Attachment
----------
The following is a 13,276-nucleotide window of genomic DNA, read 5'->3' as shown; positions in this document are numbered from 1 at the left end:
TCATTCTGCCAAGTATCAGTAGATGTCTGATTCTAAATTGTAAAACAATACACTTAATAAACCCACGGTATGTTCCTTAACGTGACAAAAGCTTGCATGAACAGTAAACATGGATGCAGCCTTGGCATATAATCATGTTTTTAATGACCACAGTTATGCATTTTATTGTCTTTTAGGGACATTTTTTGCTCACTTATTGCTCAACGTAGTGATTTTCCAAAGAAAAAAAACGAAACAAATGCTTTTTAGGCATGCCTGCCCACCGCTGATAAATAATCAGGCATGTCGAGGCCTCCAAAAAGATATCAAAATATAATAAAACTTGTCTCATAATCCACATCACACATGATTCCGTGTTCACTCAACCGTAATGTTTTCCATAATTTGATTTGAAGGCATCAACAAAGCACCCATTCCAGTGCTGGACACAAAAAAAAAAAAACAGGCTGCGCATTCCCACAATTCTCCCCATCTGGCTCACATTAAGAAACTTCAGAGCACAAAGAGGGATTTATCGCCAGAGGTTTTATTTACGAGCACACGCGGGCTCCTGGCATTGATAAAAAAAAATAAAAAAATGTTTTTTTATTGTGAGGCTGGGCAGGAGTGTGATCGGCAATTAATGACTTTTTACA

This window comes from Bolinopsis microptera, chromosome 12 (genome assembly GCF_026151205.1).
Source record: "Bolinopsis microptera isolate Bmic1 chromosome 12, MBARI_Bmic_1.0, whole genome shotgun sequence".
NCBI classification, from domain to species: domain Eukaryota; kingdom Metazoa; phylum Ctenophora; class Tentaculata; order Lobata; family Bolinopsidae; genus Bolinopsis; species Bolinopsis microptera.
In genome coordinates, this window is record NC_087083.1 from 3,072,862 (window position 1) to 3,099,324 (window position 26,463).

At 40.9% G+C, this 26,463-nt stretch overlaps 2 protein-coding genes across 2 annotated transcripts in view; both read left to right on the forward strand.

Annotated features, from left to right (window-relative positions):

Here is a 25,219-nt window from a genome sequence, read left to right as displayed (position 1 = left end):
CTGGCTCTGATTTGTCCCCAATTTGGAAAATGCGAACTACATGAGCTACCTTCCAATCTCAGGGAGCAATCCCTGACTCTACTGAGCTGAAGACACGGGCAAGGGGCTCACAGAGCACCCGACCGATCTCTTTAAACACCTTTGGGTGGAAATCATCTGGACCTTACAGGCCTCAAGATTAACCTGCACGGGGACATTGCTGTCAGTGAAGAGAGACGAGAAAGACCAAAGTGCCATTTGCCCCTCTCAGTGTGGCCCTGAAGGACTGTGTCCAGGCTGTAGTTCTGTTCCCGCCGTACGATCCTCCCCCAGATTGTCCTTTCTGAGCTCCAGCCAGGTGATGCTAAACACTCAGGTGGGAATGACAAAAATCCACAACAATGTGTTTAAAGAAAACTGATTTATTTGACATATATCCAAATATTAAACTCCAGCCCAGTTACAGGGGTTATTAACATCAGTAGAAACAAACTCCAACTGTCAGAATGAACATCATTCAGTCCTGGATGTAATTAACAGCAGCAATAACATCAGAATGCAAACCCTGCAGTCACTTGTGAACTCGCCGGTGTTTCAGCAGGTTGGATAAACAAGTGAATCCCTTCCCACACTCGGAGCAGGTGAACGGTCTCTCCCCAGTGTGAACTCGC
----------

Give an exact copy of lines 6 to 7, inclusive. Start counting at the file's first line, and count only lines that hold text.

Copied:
In genome coordinates, this window is record NC_087083.1 from 3,072,862 (window position 1) to 3,099,324 (window position 26,463).

At 40.9% G+C, this 26,463-nt stretch overlaps 2 protein-coding genes across 2 annotated transcripts in view; both read left to right on the forward strand.